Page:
Don’t Be a Plaque Enabler: Five Plaque Building Habits to Avoid

When it comes to the health of your teeth and gums, nothing presents as great a danger as plaque. A sticky biofilm of bacteria and lingering food particles, plaque feeds off the sugars you eat to produce damaging acids that erode way tooth enamel. Over time, invisible cracks form in your teeth where bacteria can begin to buildup, eventually leading to tooth decay and gum disease.

It’s because of plaque that you’ve constantly heard about the importance of brushing your teeth ever since childhood. However, despite the importance of removing plaque from teeth, many people regularly engage in bad habit that help to build plaque. To help ensure you enjoy a lifetime of quality oral health, McKinney, Texas dentist Dr. Paul Lawrence want every patient to know about five bad plaque building habits to avoid.

Bad Habit 1: Not Brushing Daily

As mentioned previously, plaque builds up on your teeth, and needs to be removed daily. When you fail to brush everyday, you allow plaque to harden into tartar, a thick layer of bacteria that can only be removed from your teeth by Dr. Lawrence. Tartar begins to accumulate along the gum line, making it harder to properly clean your teeth when brushing. This layer of bacteria can also begin to cause gum inflammation, which can eventually lead to your gums receding away from the base of your teeth. Gum recession is the number one cause of tooth loss in adults.

When you do brush, you need to make sure you do so properly. Even though the ADA recommends that a person spend at least two minutes brushing each time they pickup their brush, studies have shown that people actually brush an average of 30 seconds. This means they spend only one minute, or a quarter of the recommended time, brushing each day. To help ensure you brush for long enough, try dividing your mouth into four quadrants and spending 30 seconds cleaning each one. Since it’s easy to lose track of time, install a wall clock in your bathroom, if necessary.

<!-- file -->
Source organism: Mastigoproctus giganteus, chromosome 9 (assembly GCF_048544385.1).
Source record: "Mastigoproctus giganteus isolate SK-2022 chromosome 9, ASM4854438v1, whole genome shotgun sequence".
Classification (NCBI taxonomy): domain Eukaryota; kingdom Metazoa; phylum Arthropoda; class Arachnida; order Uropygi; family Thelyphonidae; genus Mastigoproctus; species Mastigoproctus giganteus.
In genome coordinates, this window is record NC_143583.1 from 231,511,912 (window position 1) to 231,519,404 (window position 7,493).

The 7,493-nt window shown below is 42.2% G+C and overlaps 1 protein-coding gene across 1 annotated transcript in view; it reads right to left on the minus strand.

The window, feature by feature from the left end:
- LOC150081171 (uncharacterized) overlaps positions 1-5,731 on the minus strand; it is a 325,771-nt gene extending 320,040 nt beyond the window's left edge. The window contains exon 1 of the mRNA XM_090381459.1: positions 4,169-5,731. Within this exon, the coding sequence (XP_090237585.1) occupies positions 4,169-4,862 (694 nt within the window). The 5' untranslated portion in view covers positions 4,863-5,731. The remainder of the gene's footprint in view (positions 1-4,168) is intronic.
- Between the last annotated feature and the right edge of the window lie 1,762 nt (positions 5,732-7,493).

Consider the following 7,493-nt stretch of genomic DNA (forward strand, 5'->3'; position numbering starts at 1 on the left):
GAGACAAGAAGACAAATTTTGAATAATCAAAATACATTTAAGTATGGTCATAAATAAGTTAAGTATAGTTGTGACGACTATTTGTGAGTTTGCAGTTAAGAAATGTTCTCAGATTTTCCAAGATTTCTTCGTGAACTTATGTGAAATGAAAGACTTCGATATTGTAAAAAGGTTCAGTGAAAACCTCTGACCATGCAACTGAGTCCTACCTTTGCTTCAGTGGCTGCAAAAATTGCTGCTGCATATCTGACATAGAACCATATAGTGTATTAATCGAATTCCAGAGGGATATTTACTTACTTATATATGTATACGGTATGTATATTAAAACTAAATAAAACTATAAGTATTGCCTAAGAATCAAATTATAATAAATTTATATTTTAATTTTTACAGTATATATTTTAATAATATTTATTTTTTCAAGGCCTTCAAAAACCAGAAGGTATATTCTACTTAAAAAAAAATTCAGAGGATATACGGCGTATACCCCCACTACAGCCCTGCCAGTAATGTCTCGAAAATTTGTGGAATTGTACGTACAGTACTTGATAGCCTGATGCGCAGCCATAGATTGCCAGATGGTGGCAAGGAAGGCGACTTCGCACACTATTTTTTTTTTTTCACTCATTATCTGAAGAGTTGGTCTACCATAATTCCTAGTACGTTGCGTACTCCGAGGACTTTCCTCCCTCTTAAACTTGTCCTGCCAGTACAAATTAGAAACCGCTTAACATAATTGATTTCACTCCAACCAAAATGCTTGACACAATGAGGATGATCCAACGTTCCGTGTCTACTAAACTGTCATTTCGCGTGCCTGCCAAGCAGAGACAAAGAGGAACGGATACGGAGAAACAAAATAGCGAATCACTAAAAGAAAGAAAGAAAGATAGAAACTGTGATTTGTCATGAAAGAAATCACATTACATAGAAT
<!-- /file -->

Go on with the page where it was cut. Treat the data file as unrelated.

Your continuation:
Bad Habit 2: Not Flossing Daily

The other half of practicing quality oral hygiene, flossing daily helps to remove plaque from areas of your mouth brushing cannot. Plaque accumulates in the gaps between your teeth where only floss can reach. Failing to remove plaque from these areas can cause tooth decay regardless of how well you brush daily. The area in-between your teeth can also collect lingering food particles after you eat. If not removed, these particles can begin to decay, and cause you to experience frequent bad breath.

Bad Habit 3: Not Using Mouthwash

Unfortunately, the formation of plaque isn’t limited to your teeth. Plaque can buildup in areas you don’t brush, such as your tongue, gums, and cheeks. To ensure you thoroughly eliminate plaque, you need to use an antibacterial mouthwash at night after brushing. Think of it as insurance against any plaque you might have missed while brushing, and as a way of ensure the freshest breath possible.

Bad Habit 4: Avoiding the Dentist

Sometimes no matter how well you brush, you will still develop oral health problems. This can be caused by a combination of things as bad genetics, a smoking habit, or poor diet. By not visiting Dr. Lawrence regularly at McKinney Smiles, you miss out on routine cleanings that can remove any built up tartar along the gum, and oral health exams that can pickup on early signs of tooth decay. Dr. Lawrence will also perform an oral cancer screening as part of a checkup. In its early stages, oral cancer is almost undetectable by the untrained eye. If you receive an oral cancer diagnosis, the earlier you begin treatment, the better your chances of making a full recovery.

Bad Habit 5: Indulging Your Sweet Tooth

If you frequently snack throughout the day on candy bars and sweetened sodas, you’re providing harmful plaque with a smorgasbord of fuel to wreck the health of your teeth with. Your mouth produces less saliva when snacking than it does when you eat a full meal. Saliva acts as the body’s natural defense against plaque by neutralizing the acids the bacteria creates. When you eat a candy bar after lunch and don’t brush immediately after, not only do you provide plaque with food, your mouth doesn’t produce the saliva it needs to neutralize the acids plaque creates. This is why as a child you always heard that sugar will rot your teeth.

If you have any questions about the risks your teeth face, feel free to ask McKinney dentist Dr. Lawrence during your next appointment.